|dc.description.abstract||Since the late 1960s the safety of inhaled B2-agonists has been questioned and the longtenn
regular use of these drugs has been linked to increasing morbidity and mortality.
National and international guidelines recommend that short acting inhaled B2-agonists
should only be used on an "as needed" basis and yet the evidence for these
recommendations is still unclear, one reason being the lack of common definition for an
outcome. The Regular Use of Salbutamol Trial (TRUST) was designed to assess the
risks and benefits of regular versus as needed salbutamol in mild to moderate asthma.
In order to establish whether a common primary outcome measure could improve the
comparability and interpretation of different trials, a systematic rcyiew of randomised
controlled trials of long and short acting inhaled B2-agonists in asthmatic subjects was
undertaken to identify well designed trials in this field and primary outcome measures
used. The systematic review identified five different primary outcome measures from
26 trials of long and short acting inhaled B2-agonists. The TRUST definition of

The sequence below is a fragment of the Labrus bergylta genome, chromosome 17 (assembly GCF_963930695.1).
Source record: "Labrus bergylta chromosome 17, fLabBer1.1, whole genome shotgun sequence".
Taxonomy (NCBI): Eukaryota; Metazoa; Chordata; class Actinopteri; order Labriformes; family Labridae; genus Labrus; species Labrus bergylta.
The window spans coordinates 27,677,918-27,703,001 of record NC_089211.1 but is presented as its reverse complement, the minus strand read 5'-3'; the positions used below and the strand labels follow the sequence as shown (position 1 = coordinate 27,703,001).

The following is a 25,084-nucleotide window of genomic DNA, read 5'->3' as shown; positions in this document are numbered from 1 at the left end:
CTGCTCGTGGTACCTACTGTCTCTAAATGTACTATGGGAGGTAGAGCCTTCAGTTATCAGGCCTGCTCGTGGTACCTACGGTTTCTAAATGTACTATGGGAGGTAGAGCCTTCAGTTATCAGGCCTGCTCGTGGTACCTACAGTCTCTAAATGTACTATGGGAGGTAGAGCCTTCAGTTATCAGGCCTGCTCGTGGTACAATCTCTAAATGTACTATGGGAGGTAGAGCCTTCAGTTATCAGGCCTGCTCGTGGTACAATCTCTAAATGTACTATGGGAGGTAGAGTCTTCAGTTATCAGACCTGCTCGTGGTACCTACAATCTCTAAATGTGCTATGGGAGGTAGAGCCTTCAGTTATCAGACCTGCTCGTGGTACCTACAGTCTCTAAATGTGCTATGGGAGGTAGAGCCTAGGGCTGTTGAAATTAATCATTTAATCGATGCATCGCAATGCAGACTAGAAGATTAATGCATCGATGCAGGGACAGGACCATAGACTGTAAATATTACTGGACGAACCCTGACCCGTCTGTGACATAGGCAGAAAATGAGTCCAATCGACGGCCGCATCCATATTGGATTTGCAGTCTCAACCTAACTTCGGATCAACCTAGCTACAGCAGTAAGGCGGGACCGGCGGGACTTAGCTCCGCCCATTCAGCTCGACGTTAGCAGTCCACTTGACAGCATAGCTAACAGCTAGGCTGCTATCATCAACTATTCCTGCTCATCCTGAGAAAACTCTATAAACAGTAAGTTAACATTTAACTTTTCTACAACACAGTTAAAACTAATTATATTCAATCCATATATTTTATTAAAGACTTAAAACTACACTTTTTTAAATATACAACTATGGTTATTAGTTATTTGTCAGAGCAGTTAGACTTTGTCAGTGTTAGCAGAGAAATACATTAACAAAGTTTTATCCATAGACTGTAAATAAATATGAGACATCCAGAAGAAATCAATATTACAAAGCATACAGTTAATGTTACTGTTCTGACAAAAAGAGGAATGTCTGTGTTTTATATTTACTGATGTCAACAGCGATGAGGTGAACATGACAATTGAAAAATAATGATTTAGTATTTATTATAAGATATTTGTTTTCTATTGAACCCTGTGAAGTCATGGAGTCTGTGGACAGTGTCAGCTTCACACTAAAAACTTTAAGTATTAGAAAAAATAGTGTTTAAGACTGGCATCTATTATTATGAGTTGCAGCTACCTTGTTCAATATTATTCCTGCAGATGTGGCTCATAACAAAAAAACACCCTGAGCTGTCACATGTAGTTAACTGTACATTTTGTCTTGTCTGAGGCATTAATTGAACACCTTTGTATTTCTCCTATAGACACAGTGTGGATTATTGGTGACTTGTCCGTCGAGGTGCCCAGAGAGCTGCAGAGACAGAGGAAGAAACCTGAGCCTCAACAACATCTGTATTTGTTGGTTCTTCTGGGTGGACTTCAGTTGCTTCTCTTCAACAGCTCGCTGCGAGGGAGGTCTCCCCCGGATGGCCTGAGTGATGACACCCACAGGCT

exacerbation was compared with the five primary outcome measures identified using
the TRUST diary card data. In addition, the diary card variables (changes in PEF,
symptom scores and medication use) were examined to determine the extent to which
they predicted exacerbations according to the different definitions.
The use of additional corticosteroids and an increase in daytime symptoms of two or
more above baseline were the strongest predictors of all four definitions of
exacerbation. A fall in morning PEF of 100 lImin was strongly associated with all
definitions of exacerbation but was not a sensitive measure.
In conclusion, exacerbations of asthma could be identified by use of additional
corticosteroids and an increase in two or more of daytime symptoms. The specificity
could be improved by including morning PEF but this may reduce patient compliance
with study protocol in asthma trials.||en_US